GGJ is committed to an organizational structure under the direction of a Coordinating Committee (CC) elected by the membership, a Board of Directors comprised of current and past member leaders, and a staff team to support implementation of the direction of our work decided on by the membership at Membership Assemblies.

GGJ is committed to an organizational structure led by the membership under the direction of an elected Coordinating Committee (CC), a Board of Directors, and the leadership of a small staff to help implement the work.

Member organizations play lead roles through our program committee structure to create work-plans, political and popular education materials, consult with members, broader forces and allies, and implement the work. GGJ membership votes to determine the strategic direction of the alliance and elects the leadership through the Coordinating Committee. This structure ensures that the direction of the alliance stays close to the realities of the membership base, engages higher participation from members, and creates an accountability system for the work.

GGJ Team

Cindy Wiesner

Executive Director

Cindy Wiesner is a 25-year veteran of the social justice movement in the U.S. and internationally who currently serves as the executive director of the Grassroots Global Justice Alliance. She helped co-found the Climate Justice Alliance, and she has played a leadership role in the Peoples Climate Movement that organized the massive mobilizations in New York, Washington, D.C. and San Francisco in recent years, and is an advisor to Groundswell’s Liberation Fund.  Cindy started organizing with HERE Local 2850 in Oakland, CA, and went on to become the director of organizing for People Organizing to Win Employment Rights in San Francisco and an organizer and board member for generationFIVE. She has also been a consultant for Men Overcoming Violence Everywhere and Mujeres Unidas y Activas.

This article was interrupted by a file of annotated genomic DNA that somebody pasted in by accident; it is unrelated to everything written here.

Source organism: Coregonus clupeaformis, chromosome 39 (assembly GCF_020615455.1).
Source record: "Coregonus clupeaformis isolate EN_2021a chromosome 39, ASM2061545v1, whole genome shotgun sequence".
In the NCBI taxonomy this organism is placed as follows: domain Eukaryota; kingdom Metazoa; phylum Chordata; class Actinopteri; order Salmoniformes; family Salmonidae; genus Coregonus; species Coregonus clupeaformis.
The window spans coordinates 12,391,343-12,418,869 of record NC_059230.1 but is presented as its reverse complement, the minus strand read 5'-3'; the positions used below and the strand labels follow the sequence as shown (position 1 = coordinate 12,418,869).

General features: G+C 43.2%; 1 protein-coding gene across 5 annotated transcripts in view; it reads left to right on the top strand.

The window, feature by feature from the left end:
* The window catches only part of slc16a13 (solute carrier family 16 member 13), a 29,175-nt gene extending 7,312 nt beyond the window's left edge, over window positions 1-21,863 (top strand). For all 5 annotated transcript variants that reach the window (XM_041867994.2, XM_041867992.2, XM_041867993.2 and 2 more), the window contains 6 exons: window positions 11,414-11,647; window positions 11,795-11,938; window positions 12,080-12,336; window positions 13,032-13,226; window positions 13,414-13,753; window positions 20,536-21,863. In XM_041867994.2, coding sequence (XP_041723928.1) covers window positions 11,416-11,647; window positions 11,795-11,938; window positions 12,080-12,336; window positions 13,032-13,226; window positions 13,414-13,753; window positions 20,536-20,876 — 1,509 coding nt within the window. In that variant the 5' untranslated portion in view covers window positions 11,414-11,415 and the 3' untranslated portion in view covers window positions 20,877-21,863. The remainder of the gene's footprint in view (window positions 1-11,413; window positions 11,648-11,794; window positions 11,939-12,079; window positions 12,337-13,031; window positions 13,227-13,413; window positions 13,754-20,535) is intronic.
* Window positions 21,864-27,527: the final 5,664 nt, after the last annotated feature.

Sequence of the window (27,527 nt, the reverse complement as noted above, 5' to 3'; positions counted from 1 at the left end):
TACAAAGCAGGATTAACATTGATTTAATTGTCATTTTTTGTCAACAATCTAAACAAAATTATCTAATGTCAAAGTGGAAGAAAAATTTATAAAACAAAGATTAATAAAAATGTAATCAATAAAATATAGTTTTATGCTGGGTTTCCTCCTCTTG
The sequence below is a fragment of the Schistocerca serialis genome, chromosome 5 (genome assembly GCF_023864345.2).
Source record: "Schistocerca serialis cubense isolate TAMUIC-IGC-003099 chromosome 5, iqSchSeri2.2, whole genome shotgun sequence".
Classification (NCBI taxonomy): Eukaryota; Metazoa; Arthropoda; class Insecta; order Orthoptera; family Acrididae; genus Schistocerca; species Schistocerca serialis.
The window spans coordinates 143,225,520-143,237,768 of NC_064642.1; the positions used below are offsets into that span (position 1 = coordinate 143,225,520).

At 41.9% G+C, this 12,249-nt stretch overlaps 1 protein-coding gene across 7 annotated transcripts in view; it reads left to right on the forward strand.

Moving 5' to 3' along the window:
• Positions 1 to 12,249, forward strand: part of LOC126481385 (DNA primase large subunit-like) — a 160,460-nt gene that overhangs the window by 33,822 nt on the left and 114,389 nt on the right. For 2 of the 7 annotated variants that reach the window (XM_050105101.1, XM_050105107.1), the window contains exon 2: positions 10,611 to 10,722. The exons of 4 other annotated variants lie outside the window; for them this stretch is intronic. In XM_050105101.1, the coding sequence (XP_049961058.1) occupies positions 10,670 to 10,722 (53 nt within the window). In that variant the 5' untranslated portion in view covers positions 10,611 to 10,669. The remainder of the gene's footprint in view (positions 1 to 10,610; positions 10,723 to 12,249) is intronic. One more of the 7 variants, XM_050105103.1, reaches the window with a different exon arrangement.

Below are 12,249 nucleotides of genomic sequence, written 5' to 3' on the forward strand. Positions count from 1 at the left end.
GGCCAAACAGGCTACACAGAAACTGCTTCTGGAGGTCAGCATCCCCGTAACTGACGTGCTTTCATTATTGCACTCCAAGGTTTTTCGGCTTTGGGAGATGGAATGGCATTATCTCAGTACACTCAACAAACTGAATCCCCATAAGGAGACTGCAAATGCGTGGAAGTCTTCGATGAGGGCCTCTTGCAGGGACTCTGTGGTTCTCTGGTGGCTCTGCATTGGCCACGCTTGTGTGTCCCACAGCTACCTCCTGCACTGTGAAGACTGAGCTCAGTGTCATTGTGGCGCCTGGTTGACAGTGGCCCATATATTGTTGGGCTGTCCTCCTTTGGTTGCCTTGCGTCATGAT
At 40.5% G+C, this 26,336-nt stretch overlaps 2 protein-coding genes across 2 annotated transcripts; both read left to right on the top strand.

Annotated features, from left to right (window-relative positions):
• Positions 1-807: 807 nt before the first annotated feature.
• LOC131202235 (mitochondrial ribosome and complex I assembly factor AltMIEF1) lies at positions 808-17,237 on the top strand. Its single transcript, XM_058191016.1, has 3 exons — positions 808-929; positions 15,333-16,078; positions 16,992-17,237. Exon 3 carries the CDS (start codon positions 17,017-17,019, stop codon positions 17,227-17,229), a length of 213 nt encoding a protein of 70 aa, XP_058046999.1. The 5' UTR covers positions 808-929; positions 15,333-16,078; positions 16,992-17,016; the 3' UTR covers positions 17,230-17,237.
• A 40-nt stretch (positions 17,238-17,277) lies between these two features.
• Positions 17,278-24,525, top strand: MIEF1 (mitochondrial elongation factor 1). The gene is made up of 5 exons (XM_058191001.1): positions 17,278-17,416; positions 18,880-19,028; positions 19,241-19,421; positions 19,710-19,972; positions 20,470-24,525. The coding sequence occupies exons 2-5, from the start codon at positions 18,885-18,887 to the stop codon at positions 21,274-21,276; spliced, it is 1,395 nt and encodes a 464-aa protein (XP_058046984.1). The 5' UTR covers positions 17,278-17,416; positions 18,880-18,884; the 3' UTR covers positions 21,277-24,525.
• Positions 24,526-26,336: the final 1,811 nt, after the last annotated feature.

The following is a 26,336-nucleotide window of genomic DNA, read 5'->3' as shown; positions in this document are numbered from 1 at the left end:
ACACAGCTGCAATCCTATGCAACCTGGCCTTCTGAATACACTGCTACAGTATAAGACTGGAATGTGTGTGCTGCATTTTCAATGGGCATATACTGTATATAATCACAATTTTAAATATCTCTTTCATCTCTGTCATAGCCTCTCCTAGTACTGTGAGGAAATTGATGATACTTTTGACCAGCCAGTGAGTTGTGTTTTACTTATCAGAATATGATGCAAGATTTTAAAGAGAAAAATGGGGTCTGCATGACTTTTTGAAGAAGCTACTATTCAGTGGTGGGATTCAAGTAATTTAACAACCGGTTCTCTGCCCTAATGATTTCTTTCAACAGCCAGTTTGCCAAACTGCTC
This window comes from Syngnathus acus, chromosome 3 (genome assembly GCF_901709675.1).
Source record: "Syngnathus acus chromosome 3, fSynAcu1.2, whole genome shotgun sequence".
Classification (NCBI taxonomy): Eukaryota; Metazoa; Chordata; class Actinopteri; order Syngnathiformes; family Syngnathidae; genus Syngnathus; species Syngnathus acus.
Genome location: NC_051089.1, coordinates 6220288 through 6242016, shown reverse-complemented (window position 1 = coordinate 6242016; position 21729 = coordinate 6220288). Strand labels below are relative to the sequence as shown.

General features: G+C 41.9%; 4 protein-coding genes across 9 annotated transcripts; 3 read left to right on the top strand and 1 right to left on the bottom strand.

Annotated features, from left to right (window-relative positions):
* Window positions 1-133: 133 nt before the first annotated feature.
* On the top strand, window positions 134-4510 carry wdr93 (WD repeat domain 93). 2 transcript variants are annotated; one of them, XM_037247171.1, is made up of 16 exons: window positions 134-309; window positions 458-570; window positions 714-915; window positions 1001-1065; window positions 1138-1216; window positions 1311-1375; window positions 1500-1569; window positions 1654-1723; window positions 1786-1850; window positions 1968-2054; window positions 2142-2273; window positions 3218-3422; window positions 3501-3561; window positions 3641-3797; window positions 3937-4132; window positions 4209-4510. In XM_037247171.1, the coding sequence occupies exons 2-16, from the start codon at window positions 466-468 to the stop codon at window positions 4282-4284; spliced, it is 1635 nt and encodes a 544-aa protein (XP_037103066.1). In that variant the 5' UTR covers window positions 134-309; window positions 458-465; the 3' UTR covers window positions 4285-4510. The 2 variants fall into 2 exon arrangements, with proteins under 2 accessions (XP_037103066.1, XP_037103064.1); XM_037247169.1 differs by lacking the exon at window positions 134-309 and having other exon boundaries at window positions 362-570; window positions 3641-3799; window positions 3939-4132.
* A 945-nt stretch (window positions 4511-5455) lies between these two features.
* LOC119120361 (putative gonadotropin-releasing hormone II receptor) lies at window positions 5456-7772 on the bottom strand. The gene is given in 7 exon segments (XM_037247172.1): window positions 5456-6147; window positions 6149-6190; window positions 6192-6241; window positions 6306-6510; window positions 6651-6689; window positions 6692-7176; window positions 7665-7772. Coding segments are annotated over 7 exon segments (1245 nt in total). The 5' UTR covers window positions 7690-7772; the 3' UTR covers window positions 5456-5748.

Cindy previously worked as Leadership Development Director of the Miami Workers Center and represented the group as a member of the U.S. Social Forum National Planning Committee. She has been active in many movement building initiatives over the years, including World March of Women, Social Movement Assemblies, International Council of the World Social Forum, Fight Against the FTAA, UNITY, Building Equity and Alignment Initiative and, currently, It Takes Roots and the Rising Majority.  

Her main passions are training organizers in a transformative radical organizing model and building counter-hegemonic campaigns that not only fight what participants are against, but put into practice what they want to see manifested. She identifies as a lesbian and is of Salvadoran, Colombian and German descent. She is a grassroots feminist, internationalist, and movement strategist.

Jaron Browne

Organizing Director

Jaron Browne is the Organizing Director, supporting the organizing team and leadership of GGJ members across our areas of work.  Since joining the GGJ team in 2015, Jaron has been building out GGJ’s Just Transition, climate justice and anti-militarism campaigns, including support for CJA’s Our Power Campaign, and other national and international climate justice and new economy campaigns.  Jaron has organized several GGJ and ITR international delegations in coordination with many of our global movement allies, and was a co-author of the report We Are Mother Earth’s Red Line, analyzing the impact of Paris Climate Agreement.  Jaron has also worked with GGJ member organizations to coordinate a series of Just Transition Assemblies and Strategy Labs in Detroit, Mississippi. Vermont, Seattle, and Rhode Island  Before joining GGJ, Jaron was an organizer with POWER and Causa Justa::Just Cause for nearly 13 years, building the power of working class Black and Latino families in the Bay Area.